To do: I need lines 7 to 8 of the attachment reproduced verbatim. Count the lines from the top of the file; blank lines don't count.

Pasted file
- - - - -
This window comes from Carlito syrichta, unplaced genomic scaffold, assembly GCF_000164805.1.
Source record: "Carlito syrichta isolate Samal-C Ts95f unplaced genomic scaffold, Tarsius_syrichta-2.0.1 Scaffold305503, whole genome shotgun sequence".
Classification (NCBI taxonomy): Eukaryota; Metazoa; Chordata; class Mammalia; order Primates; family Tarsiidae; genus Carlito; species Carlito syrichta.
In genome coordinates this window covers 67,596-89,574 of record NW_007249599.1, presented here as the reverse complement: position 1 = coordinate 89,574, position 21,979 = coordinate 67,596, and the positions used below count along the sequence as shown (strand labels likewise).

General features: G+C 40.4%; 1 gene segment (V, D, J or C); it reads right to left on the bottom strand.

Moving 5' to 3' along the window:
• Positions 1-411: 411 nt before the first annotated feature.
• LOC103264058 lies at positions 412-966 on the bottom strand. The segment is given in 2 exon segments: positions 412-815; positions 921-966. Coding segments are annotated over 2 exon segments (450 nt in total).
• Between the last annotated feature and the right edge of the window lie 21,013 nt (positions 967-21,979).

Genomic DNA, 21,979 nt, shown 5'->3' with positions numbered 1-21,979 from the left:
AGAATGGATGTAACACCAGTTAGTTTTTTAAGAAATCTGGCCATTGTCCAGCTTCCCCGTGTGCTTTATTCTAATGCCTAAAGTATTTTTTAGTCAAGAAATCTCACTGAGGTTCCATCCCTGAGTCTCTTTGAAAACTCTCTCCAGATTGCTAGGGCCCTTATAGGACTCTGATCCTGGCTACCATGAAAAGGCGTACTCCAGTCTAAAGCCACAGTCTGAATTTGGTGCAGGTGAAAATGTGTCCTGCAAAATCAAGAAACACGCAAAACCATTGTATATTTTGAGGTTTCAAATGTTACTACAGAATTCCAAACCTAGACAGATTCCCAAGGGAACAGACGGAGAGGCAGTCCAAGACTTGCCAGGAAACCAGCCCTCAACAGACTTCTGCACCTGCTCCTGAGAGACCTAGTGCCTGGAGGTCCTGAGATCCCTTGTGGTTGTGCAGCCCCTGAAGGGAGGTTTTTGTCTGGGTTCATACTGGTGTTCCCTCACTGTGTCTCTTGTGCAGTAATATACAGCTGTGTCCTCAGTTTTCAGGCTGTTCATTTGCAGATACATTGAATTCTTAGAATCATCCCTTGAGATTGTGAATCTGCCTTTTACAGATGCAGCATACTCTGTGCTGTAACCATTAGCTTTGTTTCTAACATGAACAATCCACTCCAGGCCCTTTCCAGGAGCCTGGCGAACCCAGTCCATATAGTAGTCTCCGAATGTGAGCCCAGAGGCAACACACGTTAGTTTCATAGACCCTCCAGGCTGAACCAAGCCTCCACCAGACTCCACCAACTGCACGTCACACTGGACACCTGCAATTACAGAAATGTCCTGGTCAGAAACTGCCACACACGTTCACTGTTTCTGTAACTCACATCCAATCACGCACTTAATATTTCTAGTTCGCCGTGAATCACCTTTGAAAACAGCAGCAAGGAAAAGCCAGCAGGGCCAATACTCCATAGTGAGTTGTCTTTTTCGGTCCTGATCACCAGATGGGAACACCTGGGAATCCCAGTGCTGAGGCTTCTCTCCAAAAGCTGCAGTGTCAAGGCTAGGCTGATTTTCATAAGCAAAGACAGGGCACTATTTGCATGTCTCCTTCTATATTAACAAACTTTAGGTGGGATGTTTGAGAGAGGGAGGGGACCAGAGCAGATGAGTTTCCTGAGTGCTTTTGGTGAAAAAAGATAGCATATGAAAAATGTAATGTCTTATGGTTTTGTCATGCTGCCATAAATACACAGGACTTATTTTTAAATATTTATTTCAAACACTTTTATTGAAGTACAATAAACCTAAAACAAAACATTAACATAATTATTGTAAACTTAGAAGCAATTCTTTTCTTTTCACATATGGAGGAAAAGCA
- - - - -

• Positions 1-411: 411 nt before the first annotated feature.
• LOC103264058 lies at positions 412-966 on the bottom strand. The segment is given in 2 exon segments: positions 412-815; positions 921-966. Coding segments are annotated over 2 exon segments (450 nt in total).